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University of Nevada, Las Vegas

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Las Vegas (Nev.)

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The purpose of this collaborative research project involving the University of Nevada Las Vegas (UNLV) and Idaho State University (ISU) is to evaluate the feasibility of determining residual stresses of welded, bent (three-point-bend), and cold-worked engineering materials using a new nondestructive technique based on positron annihilation spectroscopy (PAS). The proposed technique is to use γ-rays from a small MeV electron linear accelerator (Linac) to generate positrons inside the test sample via 2 pair production. This method can be used for materials characterization and investigation of defects in thick samples that usually cannot be accomplished by conventional positron technique or other nondestructive methods. The data generated will be compared to those obtained by other nondestructive methods such as neutron diffraction (ND) and X-ray diffraction (XRD), and a destructive method known as ring-core technique. Materials tested so far include unirradiated austenitic (Type 304L) and martensitic (EP-823) stainless steels that were cold-reduced, bent (three point-bending) and welded prior to the evaluation of the resultant residual stresses.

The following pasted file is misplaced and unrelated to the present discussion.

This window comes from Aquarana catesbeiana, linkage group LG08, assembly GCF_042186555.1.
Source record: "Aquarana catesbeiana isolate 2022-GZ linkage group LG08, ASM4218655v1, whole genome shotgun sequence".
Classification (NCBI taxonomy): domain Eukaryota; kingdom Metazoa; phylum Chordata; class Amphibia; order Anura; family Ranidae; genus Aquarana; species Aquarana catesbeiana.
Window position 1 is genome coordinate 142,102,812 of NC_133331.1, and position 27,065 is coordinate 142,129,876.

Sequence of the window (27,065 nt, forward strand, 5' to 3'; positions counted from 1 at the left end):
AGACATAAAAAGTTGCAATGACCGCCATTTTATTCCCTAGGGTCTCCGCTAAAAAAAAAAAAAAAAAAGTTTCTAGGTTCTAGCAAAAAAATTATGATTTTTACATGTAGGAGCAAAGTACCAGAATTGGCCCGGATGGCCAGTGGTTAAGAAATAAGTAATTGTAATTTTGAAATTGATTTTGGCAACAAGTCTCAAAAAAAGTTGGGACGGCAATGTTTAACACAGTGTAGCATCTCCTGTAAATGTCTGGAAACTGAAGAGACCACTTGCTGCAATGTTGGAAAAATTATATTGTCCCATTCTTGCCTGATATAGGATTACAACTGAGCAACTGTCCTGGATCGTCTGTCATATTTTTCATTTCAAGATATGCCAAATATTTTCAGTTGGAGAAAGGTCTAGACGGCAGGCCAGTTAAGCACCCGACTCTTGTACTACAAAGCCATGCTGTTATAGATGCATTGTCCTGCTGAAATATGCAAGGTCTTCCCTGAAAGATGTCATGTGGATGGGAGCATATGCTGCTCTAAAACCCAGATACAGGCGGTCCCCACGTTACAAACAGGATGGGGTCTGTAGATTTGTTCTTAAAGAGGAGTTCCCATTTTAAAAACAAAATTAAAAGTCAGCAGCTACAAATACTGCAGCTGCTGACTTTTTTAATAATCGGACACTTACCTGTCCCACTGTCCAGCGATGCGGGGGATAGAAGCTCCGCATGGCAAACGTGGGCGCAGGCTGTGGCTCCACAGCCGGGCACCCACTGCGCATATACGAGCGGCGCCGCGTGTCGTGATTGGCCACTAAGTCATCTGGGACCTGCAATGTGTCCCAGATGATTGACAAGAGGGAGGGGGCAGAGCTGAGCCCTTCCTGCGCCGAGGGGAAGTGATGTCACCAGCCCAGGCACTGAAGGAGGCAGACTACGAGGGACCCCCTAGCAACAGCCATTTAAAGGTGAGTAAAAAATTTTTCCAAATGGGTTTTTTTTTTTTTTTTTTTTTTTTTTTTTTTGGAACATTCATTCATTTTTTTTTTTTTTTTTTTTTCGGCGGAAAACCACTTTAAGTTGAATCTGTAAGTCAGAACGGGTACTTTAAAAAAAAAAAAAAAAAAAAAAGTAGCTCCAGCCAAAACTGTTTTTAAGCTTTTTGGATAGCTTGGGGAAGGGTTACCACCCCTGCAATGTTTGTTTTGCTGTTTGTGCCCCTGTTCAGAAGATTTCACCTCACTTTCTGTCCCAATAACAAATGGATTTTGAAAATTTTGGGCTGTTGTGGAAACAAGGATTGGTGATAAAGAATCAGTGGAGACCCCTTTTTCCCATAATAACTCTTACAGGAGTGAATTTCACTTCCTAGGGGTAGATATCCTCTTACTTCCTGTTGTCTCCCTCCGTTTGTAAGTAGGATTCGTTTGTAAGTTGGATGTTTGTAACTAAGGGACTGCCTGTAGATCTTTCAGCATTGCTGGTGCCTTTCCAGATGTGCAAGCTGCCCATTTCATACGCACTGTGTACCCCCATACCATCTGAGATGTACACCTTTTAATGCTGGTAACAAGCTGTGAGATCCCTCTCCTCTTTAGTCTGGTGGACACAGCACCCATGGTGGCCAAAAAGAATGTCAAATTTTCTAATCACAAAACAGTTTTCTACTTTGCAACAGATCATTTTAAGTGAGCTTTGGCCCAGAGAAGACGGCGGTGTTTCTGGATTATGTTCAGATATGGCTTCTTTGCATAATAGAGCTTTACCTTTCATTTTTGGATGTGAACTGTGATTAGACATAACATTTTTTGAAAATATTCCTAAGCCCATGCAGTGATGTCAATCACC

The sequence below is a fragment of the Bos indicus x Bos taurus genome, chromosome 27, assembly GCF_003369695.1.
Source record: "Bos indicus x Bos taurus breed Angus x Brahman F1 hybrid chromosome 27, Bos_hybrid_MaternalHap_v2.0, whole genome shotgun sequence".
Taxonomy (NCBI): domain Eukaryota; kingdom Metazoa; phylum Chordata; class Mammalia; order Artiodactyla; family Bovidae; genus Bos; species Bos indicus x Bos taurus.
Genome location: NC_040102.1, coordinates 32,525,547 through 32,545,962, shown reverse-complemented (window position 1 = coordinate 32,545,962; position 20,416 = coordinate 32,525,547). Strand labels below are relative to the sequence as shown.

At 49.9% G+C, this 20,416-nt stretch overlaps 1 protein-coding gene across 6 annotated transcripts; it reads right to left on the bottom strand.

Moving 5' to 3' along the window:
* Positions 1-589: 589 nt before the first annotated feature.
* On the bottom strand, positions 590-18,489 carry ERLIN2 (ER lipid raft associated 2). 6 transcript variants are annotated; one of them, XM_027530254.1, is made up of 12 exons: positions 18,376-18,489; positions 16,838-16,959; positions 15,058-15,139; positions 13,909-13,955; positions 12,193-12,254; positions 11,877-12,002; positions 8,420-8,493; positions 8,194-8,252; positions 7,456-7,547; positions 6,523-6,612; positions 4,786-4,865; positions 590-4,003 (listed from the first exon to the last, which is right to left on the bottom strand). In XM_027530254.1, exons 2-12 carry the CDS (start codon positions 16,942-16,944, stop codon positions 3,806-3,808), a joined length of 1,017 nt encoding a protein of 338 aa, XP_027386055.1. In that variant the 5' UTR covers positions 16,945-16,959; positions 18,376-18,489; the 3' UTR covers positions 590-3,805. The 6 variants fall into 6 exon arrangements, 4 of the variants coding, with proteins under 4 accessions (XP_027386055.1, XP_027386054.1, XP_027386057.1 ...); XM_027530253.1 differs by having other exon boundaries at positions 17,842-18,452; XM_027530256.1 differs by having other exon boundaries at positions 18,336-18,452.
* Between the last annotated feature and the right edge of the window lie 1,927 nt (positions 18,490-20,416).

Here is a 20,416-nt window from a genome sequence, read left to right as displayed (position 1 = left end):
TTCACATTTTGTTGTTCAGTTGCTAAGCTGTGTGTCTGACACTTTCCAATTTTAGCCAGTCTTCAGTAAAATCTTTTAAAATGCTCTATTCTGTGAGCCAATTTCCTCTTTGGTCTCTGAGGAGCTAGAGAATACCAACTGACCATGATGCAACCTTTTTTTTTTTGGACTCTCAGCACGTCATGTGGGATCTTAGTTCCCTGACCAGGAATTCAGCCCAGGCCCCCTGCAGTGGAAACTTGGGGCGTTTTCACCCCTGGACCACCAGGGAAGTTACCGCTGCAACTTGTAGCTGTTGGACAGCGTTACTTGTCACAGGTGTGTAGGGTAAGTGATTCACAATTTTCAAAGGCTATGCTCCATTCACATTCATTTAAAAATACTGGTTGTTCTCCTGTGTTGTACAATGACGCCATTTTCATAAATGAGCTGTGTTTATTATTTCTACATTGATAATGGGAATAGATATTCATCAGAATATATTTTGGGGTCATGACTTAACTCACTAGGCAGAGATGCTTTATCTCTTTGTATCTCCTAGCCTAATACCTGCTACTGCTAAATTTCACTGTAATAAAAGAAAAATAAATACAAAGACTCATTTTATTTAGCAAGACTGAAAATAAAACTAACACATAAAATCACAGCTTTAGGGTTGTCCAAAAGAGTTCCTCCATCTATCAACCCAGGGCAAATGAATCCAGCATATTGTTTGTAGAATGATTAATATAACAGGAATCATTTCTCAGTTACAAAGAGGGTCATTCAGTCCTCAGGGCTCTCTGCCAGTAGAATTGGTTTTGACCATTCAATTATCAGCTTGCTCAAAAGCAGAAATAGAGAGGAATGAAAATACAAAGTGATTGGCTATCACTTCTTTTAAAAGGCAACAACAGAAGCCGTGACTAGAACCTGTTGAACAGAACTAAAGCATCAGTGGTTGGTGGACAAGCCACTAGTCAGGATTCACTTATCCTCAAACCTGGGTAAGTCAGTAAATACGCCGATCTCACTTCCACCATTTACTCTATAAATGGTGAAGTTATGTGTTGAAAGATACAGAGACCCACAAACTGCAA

While substantial progress has been made to evaluate residual stresses in all three specimen configurations of Alloy EP-823 and Type 304L stainless steel by the PAS and XRD methods, a large number of testing still needs to be performed by all four measurement techniques. Although, the Linac at ISU has been performing satisfactorily, some unforeseen problems related to the signal resolution are currently being experienced, which has delayed the desired measurements. Further, substantial measurements by ND and ring-core methods are yet to be performed. Collaboration has recently been established with the Atomic Energy of Canada Limited (AECL) to conduct residual stress measurements by the ND technique. Preliminary results obtained at AECL indicate a significant potential for the ND method to analyze residual stresses in thick specimens of different configurations. Microstructural evaluations by optical microscopy have just been initiated. However, a lot more metallographic studies will be performed involving cold-worked and welded specimens following future residual stress measurements. In addition, deformation characteristics in terms of dislocations and their movements resulting from welding and plastic deformation will be analyzed by transmission electron microscope (TEM), once this equipment is available at UNLV. Further, Alloys EP-823, HT-9, and austenitic materials (Type 316L stainless steel and Alloy 718) irradiated by low energy photon beam at ISU will be included in this program during the third year.


Austenitic stainless steel; Deformations (Mechanics); Martensitic stainless steel; Nuclear reactors — Materials — Testing; Plasticity; Strains and stresses; Welded joints — Fatigue

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Austenitic stainless steel; Martensitic stainless steel; Nuclear reactors--Materials--Testing


Materials Science and Engineering | Mechanical Engineering | Metallurgy | Nuclear Engineering | Oil, Gas, and Energy

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343 KB




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